Why the hell not. KT might have found herself doing such a thing on Tuesday morning. I was all by my lonesome. This was the second hard night I’d had in a row with DD2, it was absurd that she had been up since 3am.Meanwhile DH was peacefully sawing logs back at home, with nary a care in the world, and an empty house facing him when he arose that morning. He could take his time, slumber around, do whatever the f he wanted before going to work, when he woke up.

But me? Oh hell no.

So is sending the threatening “get your ass to work early so that you can get home at a decent time and give me help or you are dead f’ing meat because I’ve already been up for an hour and it’s f’ing 4am” email a good idea?  I’m thinking YES because it just feels great to bang that out. Now doesn’t it?

Haven’t you done something similar?

I know that I cannot be alone in this, kittens. Fess up.

But see – this brings up another topic. The threat built into the email. Even if you haven’t sent your DH a threatening email at 4am, admit that you’ve sent him a threatening email. And the thing is, I really have found that when they know we really mean it, we finally get some action. Why do they respond to threats or yelling? Cause I know we don’t want to hear threats and yelling coming out of our mouths (well, actually, frankly, threats at 4am when I know he is sleeping elsewhere is exactly what I want to hear).

But seriously.

Example – yesterday DH left his office and got home by 4:30pm.


Granted he read that email bright and early and actually went to work at 6am. But still. 4:30. It was like a christmas miracle. And it just teaches me that threats work.

Another example – we bought these beautiful number tiles in Provence in June 2007 (back when we had only one kid and we were in France. Alone. Without her. In other words, the glory days of June 2007).  Now, until 2 weeks ago, do you think those beautiful house tiles, that DH himself picked out, had been hung? Mais non! They had been pushed around and the topic of countless discussions and nagging sessions for TWO YEARS.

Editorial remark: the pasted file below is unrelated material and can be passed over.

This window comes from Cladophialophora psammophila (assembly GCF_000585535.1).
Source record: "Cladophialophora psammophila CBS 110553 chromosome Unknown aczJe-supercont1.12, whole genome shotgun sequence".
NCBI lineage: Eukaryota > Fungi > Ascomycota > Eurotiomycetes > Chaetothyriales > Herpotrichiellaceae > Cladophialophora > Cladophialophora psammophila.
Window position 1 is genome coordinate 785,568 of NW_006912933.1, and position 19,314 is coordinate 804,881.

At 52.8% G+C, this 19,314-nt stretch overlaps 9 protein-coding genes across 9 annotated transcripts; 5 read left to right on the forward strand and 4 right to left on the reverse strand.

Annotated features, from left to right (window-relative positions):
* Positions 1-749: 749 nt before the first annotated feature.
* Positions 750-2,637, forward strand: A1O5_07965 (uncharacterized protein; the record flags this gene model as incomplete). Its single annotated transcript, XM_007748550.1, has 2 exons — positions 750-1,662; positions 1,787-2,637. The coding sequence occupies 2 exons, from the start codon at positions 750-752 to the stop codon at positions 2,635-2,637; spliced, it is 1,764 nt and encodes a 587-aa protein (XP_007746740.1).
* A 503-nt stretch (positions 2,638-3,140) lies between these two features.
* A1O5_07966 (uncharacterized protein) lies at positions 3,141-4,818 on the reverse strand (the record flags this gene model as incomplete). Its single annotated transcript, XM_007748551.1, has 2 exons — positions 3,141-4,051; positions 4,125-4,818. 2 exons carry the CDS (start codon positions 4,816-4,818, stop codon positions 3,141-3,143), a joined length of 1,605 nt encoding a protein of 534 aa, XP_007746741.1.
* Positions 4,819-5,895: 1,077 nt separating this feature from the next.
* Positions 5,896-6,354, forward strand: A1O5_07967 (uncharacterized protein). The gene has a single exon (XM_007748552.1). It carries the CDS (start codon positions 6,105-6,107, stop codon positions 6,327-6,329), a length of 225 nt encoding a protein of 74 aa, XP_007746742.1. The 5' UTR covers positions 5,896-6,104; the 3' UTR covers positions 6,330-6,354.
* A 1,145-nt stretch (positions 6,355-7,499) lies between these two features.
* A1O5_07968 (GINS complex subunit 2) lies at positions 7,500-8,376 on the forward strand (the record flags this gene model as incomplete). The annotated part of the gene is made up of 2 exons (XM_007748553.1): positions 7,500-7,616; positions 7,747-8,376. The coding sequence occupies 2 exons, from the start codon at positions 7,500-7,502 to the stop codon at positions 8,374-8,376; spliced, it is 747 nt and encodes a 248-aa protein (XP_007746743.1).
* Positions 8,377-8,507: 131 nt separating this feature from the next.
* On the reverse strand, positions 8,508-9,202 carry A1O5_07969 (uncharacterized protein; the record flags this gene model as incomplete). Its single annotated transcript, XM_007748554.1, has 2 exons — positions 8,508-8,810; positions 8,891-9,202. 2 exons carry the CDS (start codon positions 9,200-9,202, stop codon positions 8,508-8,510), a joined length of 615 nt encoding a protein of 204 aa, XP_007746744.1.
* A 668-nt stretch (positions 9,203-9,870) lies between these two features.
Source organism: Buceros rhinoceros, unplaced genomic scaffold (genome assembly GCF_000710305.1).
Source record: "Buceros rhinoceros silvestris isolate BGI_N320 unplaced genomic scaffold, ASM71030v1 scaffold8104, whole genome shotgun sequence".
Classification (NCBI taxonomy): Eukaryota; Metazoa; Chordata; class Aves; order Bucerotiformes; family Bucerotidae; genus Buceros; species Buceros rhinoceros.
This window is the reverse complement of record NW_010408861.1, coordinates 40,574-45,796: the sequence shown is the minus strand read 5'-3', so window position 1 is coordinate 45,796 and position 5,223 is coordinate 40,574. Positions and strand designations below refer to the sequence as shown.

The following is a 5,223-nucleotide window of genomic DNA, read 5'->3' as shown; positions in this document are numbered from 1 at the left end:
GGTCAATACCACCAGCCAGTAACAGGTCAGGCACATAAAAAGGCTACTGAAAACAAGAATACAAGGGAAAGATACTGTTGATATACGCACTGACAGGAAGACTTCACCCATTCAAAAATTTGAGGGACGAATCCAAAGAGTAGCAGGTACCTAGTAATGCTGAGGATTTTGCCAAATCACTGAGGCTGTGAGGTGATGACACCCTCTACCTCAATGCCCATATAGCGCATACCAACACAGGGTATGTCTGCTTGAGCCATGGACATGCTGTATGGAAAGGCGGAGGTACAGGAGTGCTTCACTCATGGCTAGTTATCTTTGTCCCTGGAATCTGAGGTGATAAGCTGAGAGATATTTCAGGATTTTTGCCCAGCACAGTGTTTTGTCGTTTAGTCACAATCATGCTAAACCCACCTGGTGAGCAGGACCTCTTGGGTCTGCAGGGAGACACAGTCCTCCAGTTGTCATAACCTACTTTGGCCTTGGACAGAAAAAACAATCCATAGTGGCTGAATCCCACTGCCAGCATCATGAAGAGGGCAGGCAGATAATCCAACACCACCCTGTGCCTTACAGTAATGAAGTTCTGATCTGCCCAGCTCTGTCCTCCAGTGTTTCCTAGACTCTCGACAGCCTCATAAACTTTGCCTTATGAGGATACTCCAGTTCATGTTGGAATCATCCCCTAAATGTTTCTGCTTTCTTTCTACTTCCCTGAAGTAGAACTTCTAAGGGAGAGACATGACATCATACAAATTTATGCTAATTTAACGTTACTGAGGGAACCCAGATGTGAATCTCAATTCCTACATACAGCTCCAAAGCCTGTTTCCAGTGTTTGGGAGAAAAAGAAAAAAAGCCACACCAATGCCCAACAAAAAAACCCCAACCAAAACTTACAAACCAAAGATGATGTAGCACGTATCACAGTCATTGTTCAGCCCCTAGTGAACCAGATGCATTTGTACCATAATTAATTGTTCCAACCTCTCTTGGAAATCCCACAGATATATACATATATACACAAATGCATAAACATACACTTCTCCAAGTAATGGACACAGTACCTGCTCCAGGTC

Well, I woke up with a real bee in my bonnet that morning and really laid into him. And you know what? Those tiles were hung that very day – he just quietly got to work and got it done (in like an hour, I might add, so if you count up all the time I’ve asked, pleaded, begged, nagged and most recently yelled, I spent more time asking than it took to complete). They look so great and now the front of my house looks how it’s supposed to look – dressed up with numbers from Provence.

So why do they respond to threats and yelling? Why? Why? Why? Cause the truth is, unless it is 4am, I really actually don’t want to do those things.

Yet between coming home at 4:30pm and hanging my French house numbers – you think I’m gonna refrain from a little yell or a threatening email again, when the opportunity presents itself?

Oh hell no.

Am I alone here, kittens?


That is how I feel as each day starts, as the sun is barely rising over the horizon……’s like we blast-off at mach 10 and there is barely a second to think until 14 hours have passed.

Life with two kids is exhausting.

Let me write that again – this time imagine it in 84 point font in bold – EXHAUSTING.

Lately I hear myself sound like that mom. You know that one that you hear at the park and you’re horrified and think to yourself, I will never bark at my kids like that and be so impatient. You know that one that you are rolling your eyes at in horror.

Remember one of the fight club rules at KT? Whenever you think you won’t be that person or it won’t happen to you – it will and it does – and usually worse than you think.

So clearly I need a break. I think two weeks of sick kids, including an emergency 24 hour hospitalization for DD1 (and yes, of course I was alone with both kids at the docs when we were rushed to the hospital) – hasn’t helped and has in fact, made me raw and beyond the point of exhausted. But still. Wow. This is hard.

At first, I really didn’t think adjusting to two was that big of a deal. Newborns are easy, I thought. And honestly, compared to an insane toddler and when you are doing it the second time around, newborns really are easy (with the exception of colicky babies or an illness). All they do is sleep. Sure they don’t sleep a lot and so you don’t either but that’s nothing new – so it’s not a hard transition.

But then they start to grow up. They sleep less, they regress in sleeping patterns, they learn more about what they want, they whine endlessly between 5-7pm, they become more demanding because well – they are older and wiser.

And your older one is still, well, demanding – because at least mine is 3.5. She’s old enough to assert her independence and want to do everything herself – but that can be very frustrating and time consuming and patience exhausting.

It’s funny – it’s like they play tag with you. DD2 is easy because she eats whatever I put in front of her. With DD1, most meals and even getting her to eat is a battle. An exhausting, draining one. But I won’t back down, she needs to eat and “healthy choices” is a constant phrase around my house.